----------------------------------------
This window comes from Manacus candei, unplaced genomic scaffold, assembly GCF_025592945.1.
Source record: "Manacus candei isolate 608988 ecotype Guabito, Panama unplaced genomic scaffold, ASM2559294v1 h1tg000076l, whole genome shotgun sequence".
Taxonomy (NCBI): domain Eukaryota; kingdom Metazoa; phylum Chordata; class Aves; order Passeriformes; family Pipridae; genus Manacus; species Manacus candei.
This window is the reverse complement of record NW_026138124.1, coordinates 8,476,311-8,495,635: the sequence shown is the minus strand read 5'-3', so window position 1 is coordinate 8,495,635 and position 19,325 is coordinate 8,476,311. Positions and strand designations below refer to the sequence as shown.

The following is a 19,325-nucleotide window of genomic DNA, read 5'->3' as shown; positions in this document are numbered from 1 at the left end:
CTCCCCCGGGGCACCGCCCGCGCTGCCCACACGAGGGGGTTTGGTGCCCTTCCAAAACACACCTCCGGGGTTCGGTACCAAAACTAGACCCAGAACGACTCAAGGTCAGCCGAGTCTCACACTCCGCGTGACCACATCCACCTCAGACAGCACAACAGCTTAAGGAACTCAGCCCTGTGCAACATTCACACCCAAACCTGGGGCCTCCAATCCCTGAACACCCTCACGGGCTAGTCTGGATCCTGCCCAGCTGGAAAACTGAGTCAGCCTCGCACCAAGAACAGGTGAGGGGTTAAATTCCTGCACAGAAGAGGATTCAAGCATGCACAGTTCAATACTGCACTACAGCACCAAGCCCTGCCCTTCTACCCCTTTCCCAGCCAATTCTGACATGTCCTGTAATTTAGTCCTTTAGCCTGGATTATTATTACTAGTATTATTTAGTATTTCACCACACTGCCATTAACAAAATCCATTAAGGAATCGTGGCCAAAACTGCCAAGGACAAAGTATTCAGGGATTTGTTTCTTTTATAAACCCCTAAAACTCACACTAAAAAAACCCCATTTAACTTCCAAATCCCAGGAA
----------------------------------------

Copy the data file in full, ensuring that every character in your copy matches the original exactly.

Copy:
This window comes from Manacus candei, unplaced genomic scaffold, assembly GCF_025592945.1.
Source record: "Manacus candei isolate 608988 ecotype Guabito, Panama unplaced genomic scaffold, ASM2559294v1 h1tg000076l, whole genome shotgun sequence".
Taxonomy (NCBI): domain Eukaryota; kingdom Metazoa; phylum Chordata; class Aves; order Passeriformes; family Pipridae; genus Manacus; species Manacus candei.
This window is the reverse complement of record NW_026138124.1, coordinates 8,476,311-8,495,635: the sequence shown is the minus strand read 5'-3', so window position 1 is coordinate 8,495,635 and position 19,325 is coordinate 8,476,311. Positions and strand designations below refer to the sequence as shown.

The following is a 19,325-nucleotide window of genomic DNA, read 5'->3' as shown; positions in this document are numbered from 1 at the left end:
CTCCCCCGGGGCACCGCCCGCGCTGCCCACACGAGGGGGTTTGGTGCCCTTCCAAAACACACCTCCGGGGTTCGGTACCAAAACTAGACCCAGAACGACTCAAGGTCAGCCGAGTCTCACACTCCGCGTGACCACATCCACCTCAGACAGCACAACAGCTTAAGGAACTCAGCCCTGTGCAACATTCACACCCAAACCTGGGGCCTCCAATCCCTGAACACCCTCACGGGCTAGTCTGGATCCTGCCCAGCTGGAAAACTGAGTCAGCCTCGCACCAAGAACAGGTGAGGGGTTAAATTCCTGCACAGAAGAGGATTCAAGCATGCACAGTTCAATACTGCACTACAGCACCAAGCCCTGCCCTTCTACCCCTTTCCCAGCCAATTCTGACATGTCCTGTAATTTAGTCCTTTAGCCTGGATTATTATTACTAGTATTATTTAGTATTTCACCACACTGCCATTAACAAAATCCATTAAGGAATCGTGGCCAAAACTGCCAAGGACAAAGTATTCAGGGATTTGTTTCTTTTATAAACCCCTAAAACTCACACTAAAAAAACCCCATTTAACTTCCAAATCCCAGGAA